The history is not the heroic story of personal computing that I was raised on. It is a story of how women were driven out of computing (both the academy and businesses) starting in the 1960s.
A group of us at the U of Alberta are working on archiving the work of Sally Sedelow, one of the forgotten pioneers of humanities computing. Dr. Sedelow got her PhD in English in 1960 and did important early work on text analysis systems.
Article: Applying an Ethics of Care to Internet Research: Gamergate and Digital Humanities
Thanks to Todd Suomela’s lead, we just published an article on Applying an Ethics of Care to Internet Research: Gamergate and Digital Humanitiesin Digital Studies. This article is a companion to an article I wrote with Bettina Berendt on Information Wants to Be Free, Or Does It? We and others are exploring the Ethics of Care as a different way of thinking about the ethics of digital humanities research.
He started by talking about whether textual traditions had any relationship to the material world. How do texts relate to each other?
Today stemata as visualizations are models that go beyond the manuscripts themselves to propose evolutionary hypotheses in visual form.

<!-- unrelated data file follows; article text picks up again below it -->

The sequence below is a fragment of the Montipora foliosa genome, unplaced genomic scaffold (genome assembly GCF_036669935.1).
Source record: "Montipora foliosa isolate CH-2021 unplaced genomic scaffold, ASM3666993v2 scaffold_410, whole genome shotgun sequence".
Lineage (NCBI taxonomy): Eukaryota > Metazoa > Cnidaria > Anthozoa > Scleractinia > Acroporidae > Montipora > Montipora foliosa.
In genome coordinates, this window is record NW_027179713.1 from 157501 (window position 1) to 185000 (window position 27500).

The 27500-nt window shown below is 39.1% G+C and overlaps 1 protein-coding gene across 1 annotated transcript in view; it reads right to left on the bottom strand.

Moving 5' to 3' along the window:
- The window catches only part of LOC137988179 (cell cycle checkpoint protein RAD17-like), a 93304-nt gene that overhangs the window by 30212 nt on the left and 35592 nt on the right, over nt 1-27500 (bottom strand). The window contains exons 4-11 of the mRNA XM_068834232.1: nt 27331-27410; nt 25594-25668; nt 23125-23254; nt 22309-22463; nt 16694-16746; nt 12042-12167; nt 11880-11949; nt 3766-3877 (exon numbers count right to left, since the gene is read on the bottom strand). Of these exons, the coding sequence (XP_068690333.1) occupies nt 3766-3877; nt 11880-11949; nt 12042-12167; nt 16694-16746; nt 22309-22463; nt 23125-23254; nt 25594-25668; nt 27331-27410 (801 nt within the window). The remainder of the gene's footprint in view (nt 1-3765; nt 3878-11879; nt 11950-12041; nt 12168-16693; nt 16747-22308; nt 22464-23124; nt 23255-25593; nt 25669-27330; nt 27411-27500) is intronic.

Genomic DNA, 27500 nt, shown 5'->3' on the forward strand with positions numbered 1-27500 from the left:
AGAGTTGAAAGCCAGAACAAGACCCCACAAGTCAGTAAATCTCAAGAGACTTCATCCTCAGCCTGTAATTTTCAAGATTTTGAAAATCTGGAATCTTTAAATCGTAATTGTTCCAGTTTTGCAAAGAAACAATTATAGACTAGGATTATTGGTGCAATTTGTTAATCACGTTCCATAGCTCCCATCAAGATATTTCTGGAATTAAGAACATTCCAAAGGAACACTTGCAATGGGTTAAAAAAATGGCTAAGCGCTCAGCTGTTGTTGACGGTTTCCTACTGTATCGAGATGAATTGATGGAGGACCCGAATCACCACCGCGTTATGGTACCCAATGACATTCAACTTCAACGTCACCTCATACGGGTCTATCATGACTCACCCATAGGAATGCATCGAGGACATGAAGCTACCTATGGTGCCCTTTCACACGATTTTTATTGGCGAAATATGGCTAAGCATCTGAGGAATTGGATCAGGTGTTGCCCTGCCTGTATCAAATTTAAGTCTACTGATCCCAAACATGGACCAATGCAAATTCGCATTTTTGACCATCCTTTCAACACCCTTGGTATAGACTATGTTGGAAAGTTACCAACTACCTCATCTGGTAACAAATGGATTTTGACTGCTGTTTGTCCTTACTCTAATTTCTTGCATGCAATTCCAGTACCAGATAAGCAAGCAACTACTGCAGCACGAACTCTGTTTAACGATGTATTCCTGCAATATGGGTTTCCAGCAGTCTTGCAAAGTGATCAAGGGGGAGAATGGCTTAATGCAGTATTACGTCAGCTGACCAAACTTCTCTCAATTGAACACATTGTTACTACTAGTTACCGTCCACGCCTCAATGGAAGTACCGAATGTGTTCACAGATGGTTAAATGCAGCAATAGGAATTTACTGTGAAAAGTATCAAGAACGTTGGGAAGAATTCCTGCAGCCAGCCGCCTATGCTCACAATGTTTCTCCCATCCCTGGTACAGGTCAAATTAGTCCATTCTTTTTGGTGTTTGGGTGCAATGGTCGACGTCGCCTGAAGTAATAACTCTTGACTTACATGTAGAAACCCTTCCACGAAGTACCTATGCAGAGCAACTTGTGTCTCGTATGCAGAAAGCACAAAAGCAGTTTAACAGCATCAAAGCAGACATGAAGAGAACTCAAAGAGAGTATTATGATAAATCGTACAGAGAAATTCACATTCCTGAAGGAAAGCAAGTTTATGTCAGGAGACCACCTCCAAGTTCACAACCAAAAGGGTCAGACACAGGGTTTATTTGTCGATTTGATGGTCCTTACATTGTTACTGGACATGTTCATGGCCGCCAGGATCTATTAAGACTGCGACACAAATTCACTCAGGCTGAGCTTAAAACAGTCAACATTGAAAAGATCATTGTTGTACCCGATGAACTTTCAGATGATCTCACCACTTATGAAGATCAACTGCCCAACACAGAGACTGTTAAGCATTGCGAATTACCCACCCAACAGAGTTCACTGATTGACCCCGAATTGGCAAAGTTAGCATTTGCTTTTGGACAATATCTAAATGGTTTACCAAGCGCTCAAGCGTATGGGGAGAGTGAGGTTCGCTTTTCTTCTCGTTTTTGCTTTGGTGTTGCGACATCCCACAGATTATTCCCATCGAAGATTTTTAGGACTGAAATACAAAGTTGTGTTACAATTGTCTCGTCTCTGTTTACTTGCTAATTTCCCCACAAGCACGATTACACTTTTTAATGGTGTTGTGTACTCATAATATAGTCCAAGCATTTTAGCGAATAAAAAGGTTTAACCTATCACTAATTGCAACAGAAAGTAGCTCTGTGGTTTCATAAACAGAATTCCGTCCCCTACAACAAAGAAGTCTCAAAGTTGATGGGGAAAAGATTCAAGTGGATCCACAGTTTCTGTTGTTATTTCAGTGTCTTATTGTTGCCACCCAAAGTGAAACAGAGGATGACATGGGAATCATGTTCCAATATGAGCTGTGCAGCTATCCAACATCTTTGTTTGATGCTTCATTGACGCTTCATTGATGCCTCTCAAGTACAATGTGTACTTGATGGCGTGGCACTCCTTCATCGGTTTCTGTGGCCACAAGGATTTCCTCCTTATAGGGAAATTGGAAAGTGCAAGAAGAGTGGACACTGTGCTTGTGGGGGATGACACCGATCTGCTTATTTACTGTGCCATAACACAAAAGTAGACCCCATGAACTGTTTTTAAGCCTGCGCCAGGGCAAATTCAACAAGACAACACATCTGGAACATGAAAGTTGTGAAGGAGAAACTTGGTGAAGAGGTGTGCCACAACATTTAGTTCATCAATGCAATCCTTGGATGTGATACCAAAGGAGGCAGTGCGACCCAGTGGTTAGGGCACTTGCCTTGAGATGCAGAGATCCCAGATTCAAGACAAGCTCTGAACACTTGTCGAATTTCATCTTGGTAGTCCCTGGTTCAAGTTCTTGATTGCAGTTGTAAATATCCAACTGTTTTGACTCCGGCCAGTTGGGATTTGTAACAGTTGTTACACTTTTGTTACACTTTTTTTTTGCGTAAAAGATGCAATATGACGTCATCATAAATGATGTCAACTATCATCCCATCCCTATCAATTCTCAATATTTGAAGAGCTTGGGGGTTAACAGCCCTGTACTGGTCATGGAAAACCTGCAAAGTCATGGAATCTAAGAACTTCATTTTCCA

He then showed what he is doing with the Canterbury Tales Project and then talked about the challenges adapting the time-consuming transcription process to other manuscripts. There are lots of different transcription systems, but few that handle collation. There is also the problem of costs and involving a distributed network of people.
He then defined text:
A text is an act of (human) communication that is inscribed in a document.
I wondered how he would deal with Allen Renear’s argument that there are Real Abstract Objects which, like Platonic Forms are real, but have no material instance. When we talk, for example, of “hamlet” we aren’t talking about a particular instance, but an abstract object. Likewise with things like “justice”, “history,” and “love.” Peter responded that the work doesn’t exist except as its instances.
He also mentioned that this is why stand-off markup doesn’t work because texts aren’t a set of linear objects. It is better to represent it as a tree of leaves.
Paolo showed me a neat demonstration of Word2Vec Vis of Pride and Prejudice. Lynn Cherny trained a Word2Vec model using Jane Austen’s novels and then used that to find close matches for key words. She then show the text of a novel with the words replaced by their match in the language of Austen. It serves as a sort of demonstration of how Word2Vec works.